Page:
“If you’re a US company, you go through the same number of funding rounds as your UK counterpart, but you raise X times more,” said Catherine Lewis la Torre, CEO of British Patient Capital.
That gaping gap between the available funding for UK and US start-ups and scale-ups was just one of the problems British Patient Capital was set up to tackle at launch in 2018. This week the organization published an independent assessment of progress to date and the numbers suggest that a strategy of providing public money to leverage even larger sums of money from the private sector , has a positive impact on the UK’s innovation ecosystem. I spoke to Lewis La Torre to find out more.
British Patient Capital – a branch of the British Business Bank – was launched following a government review of the money available to support tech-driven companies. The Treasury Department found that despite a thriving startup community, there was a shortage of patient long-term funding for those companies that needed both capital and time to get their offerings to market.
With £2.5 billion at its disposal, the BPC wanted to act as a catalyst. As Lewis la Torre explains, the organization works with VCs to provide growth financing in phases B, C and D. “They (the VCs) can have a hard time raising funds from institutions,” she says. “We come in early with a check and act as a cornerstone investor. So that the VCs can say to other investors, look, we’ve already booked £50 million.
BPC has already invested £1.3 billion from its pot, but the total commitment, including funding from other investors, is £10.7 billion.
What has all this meant for scale-ups? Well, according to the independent assessment, companies that have benefited from BPC-backed investments have created 4,600 to 5,000 additional jobs and also increased their turnover by an average of £4.7 to £5.00 million a year.
In addition, the pre-money valuations of companies in the portfolio are on average £60 million higher than they would otherwise have been.
The question, of course, is whether the companies in question that would have created jobs would have increased sales and enjoyed their current valuations without BPC’s presence in the market. We can’t be sure, but BPC Senior Manager Dan van der Schans says the evaluation – conducted by research and analytics firm, SQW – included setting up a counterfactual peer group to make the comparisons. In addition, a poll of companies in the underlying portfolio found that 25 percent said growth would not have been achieved without BPC’s involvement, while 50 percent said they would have grown more slowly.
The agenda for scientific superpowers
I ask Lewis la Torre how her organization fits into the government’s wider and much-lauded ambition to make Britain a ‘scientific superpower’.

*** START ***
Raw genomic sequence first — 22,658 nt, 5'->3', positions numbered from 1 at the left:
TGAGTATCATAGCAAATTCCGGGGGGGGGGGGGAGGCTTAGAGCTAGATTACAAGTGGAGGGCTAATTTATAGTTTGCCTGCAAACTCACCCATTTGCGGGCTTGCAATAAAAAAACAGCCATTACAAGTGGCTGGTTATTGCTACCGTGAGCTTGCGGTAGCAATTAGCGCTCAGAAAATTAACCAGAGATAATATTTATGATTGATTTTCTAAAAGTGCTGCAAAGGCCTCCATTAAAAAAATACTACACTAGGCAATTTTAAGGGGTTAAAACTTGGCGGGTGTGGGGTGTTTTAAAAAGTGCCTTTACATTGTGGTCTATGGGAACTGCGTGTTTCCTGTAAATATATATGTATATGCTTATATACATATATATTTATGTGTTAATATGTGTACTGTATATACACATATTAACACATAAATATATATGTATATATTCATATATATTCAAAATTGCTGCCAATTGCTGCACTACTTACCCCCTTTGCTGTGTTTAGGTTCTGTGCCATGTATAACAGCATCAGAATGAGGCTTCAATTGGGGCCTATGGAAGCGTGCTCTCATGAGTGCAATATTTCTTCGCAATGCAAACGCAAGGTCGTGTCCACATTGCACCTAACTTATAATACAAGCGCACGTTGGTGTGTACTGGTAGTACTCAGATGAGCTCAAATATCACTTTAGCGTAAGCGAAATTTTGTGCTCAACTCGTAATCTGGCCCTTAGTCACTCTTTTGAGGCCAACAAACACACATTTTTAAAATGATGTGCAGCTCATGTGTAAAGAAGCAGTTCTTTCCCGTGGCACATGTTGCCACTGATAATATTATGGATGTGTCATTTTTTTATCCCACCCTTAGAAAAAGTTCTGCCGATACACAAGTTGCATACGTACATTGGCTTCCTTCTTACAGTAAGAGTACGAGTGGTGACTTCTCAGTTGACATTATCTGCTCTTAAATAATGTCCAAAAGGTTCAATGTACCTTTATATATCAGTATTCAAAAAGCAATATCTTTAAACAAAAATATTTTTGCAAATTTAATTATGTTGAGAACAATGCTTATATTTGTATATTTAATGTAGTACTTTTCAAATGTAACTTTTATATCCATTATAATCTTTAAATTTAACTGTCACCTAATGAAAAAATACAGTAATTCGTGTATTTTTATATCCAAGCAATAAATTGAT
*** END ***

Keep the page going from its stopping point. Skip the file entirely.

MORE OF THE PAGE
“People tend to use that expression with a smile on their face,” says Lewis la Torre, acknowledging the skepticism that exists in some circles. “But the UK is great in some sectors, such as life sciences, AI and quantum. We want to make sure those companies get the financing they need.”
And as things stand, about one-tenth of BPC-backed companies are university spin-outs, much higher than the 2.0 percent average for all equity-backed companies, BPC says. A quarter of them have managed to reach the “growth” phase, as identified by the analyst Beauhurst.
But can UK companies compete with better-funded rivals? This brings us back to the funding gap between UK and US startups and scaleups. The ability of US-based companies to raise more capital likely makes it easier for them to convert advanced technology into commercially viable products. Is there a way to close that gap? Lewis la Torre thinks progress is being made and BPC is playing a role. She cites the fact that her organisation’s £1.3bn investment has contributed to total funding of £10.7bn to date.
“That’s a good start, but the job is far from finished,” she says. And as she acknowledges, the UK isn’t alone in trying to ensure their tech champions can compete with their counterparts in North America. “We are closing the gap, but so are other countries,” she says.
One thing that would help is to have more institutional money — say, from pension funds — flow into venture capital funds. “It’s important to have more institutional capital,” says Lewis la Torre. “There is some, but at the moment it is mostly from the US. But the institutions in the UK are moving. There is room for more.
BPC will undergo two more independent evaluations before its ten-year lifespan comes to an end. I ask how it will be judged. “We want to deliver a commercial return,” says Lewis la Torre. This, she says, will show commercial investors that patient capital strategies can make money.